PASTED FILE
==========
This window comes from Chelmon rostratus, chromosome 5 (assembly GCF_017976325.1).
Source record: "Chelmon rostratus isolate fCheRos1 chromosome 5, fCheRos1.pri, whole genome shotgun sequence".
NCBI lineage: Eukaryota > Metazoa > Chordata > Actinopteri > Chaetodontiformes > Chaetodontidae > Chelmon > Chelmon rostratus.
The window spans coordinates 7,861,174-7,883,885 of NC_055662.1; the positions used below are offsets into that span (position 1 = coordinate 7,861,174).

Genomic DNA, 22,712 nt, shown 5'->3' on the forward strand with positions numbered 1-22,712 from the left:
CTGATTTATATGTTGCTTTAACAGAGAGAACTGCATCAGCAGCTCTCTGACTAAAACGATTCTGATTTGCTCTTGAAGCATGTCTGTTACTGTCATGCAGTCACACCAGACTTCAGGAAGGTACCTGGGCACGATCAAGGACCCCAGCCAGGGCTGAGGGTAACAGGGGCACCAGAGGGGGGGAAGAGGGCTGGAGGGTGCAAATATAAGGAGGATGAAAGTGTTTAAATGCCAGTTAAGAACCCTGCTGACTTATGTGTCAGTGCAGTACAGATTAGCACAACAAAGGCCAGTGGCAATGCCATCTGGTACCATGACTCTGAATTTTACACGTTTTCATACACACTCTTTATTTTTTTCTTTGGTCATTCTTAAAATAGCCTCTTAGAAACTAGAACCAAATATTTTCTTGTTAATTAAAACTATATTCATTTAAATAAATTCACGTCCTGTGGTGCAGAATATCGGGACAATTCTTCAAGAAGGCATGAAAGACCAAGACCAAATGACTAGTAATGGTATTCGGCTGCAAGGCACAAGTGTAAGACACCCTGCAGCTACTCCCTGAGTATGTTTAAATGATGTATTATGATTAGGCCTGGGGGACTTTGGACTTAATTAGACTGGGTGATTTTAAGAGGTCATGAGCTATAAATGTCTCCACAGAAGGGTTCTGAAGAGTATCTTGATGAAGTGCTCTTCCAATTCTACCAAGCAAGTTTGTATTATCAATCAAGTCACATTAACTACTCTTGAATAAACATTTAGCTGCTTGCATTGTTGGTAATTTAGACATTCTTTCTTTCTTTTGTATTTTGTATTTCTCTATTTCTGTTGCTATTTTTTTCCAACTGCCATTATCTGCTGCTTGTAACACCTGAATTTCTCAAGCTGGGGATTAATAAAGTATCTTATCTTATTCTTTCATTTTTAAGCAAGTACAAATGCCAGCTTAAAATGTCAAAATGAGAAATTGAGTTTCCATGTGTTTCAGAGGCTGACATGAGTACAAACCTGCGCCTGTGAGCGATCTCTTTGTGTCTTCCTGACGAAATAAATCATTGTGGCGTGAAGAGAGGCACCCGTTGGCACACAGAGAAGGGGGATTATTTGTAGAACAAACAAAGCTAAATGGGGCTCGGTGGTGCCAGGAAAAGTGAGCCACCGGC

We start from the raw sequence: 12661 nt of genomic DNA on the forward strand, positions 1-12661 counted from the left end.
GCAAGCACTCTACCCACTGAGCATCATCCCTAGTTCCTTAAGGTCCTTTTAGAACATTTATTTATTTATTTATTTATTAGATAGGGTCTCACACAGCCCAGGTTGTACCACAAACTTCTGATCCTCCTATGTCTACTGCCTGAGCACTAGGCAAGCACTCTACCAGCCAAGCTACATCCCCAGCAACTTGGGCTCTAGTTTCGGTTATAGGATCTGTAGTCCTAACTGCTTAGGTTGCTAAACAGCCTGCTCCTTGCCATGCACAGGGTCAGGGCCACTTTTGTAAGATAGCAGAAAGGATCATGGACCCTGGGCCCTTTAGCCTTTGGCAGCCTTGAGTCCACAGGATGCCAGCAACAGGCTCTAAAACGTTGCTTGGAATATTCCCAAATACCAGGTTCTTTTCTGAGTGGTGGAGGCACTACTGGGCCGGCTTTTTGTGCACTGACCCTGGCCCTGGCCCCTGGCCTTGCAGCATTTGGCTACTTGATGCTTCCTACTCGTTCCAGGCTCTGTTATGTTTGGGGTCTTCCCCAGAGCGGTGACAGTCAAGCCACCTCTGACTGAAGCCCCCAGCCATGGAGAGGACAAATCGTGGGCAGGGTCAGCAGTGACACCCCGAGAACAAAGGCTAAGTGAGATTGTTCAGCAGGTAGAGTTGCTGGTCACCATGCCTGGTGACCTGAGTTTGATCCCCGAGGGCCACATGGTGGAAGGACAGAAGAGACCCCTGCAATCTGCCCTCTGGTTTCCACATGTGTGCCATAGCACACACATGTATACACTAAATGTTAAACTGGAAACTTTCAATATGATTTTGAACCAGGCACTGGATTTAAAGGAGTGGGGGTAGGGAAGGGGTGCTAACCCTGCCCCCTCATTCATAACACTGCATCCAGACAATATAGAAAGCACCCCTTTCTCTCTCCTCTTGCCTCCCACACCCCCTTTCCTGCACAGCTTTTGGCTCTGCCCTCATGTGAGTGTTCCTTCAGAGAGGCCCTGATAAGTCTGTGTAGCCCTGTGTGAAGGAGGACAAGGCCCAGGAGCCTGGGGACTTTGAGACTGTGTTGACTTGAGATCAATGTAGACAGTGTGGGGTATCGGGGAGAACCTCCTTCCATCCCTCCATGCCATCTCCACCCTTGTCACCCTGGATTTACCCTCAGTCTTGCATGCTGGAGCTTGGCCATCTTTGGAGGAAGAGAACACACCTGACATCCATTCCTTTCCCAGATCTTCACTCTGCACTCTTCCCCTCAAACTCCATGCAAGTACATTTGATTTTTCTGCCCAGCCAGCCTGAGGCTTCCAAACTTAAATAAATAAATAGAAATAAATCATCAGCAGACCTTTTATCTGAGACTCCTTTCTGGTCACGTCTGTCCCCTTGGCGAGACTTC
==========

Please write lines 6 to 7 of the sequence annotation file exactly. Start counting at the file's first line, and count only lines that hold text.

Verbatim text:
CTGATTTATATGTTGCTTTAACAGAGAGAACTGCATCAGCAGCTCTCTGACTAAAACGATTCTGATTTGCTCTTGAAGCATGTCTGTTACTGTCATGCAGTCACACCAGACTTCAGGAAGGTACCTGGGCACGATCAAGGACCCCAGCCAGGGCTGAGGGTAACAGGGGCACCAGAGGGGGGGAAGAGGGCTGGAGGGTGCAAATATAAGGAGGATGAAAGTGTTTAAATGCCAGTTAAGAACCCTGCTGACTTATGTGTCAGTGCAGTACAGATTAGCACAACAAAGGCCAGTGGCAATGCCATCTGGTACCATGACTCTGAATTTTACACGTTTTCATACACACTCTTTATTTTTTTCTTTGGTCATTCTTAAAATAGCCTCTTAGAAACTAGAACCAAATATTTTCTTGTTAATTAAAACTATATTCATTTAAATAAATTCACGTCCTGTGGTGCAGAATATCGGGACAATTCTTCAAGAAGGCATGAAAGACCAAGACCAAATGACTAGTAATGGTATTCGGCTGCAAGGCACAAGTGTAAGACACCCTGCAGCTACTCCCTGAGTATGTTTAAATGATGTATTATGATTAGGCCTGGGGGACTTTGGACTTAATTAGACTGGGTGATTTTAAGAGGTCATGAGCTATAAATGTCTCCACAGAAGGGTTCTGAAGAGTATCTTGATGAAGTGCTCTTCCAATTCTACCAAGCAAGTTTGTATTATCAATCAAGTCACATTAACTACTCTTGAATAAACATTTAGCTGCTTGCATTGTTGGTAATTTAGACATTCTTTCTTTCTTTTGTATTTTGTATTTCTCTATTTCTGTTGCTATTTTTTTCCAACTGCCATTATCTGCTGCTTGTAACACCTGAATTTCTCAAGCTGGGGATTAATAAAGTATCTTATCTTATTCTTTCATTTTTAAGCAAGTACAAATGCCAGCTTAAAATGTCAAAATGAGAAATTGAGTTTCCATGTGTTTCAGAGGCTGACATGAGTACAAACCTGCGCCTGTGAGCGATCTCTTTGTGTCTTCCTGACGAAATAAATCATTGTGGCGTGAAGAGAGGCACCCGTTGGCACACAGAGAAGGGGGATTATTTGTAGAACAAACAAAGCTAAATGGGGCTCGGTGGTGCCAGGAAAAGTGAGCCACCGGC

We start from the raw sequence: 12661 nt of genomic DNA on the forward strand, positions 1-12661 counted from the left end.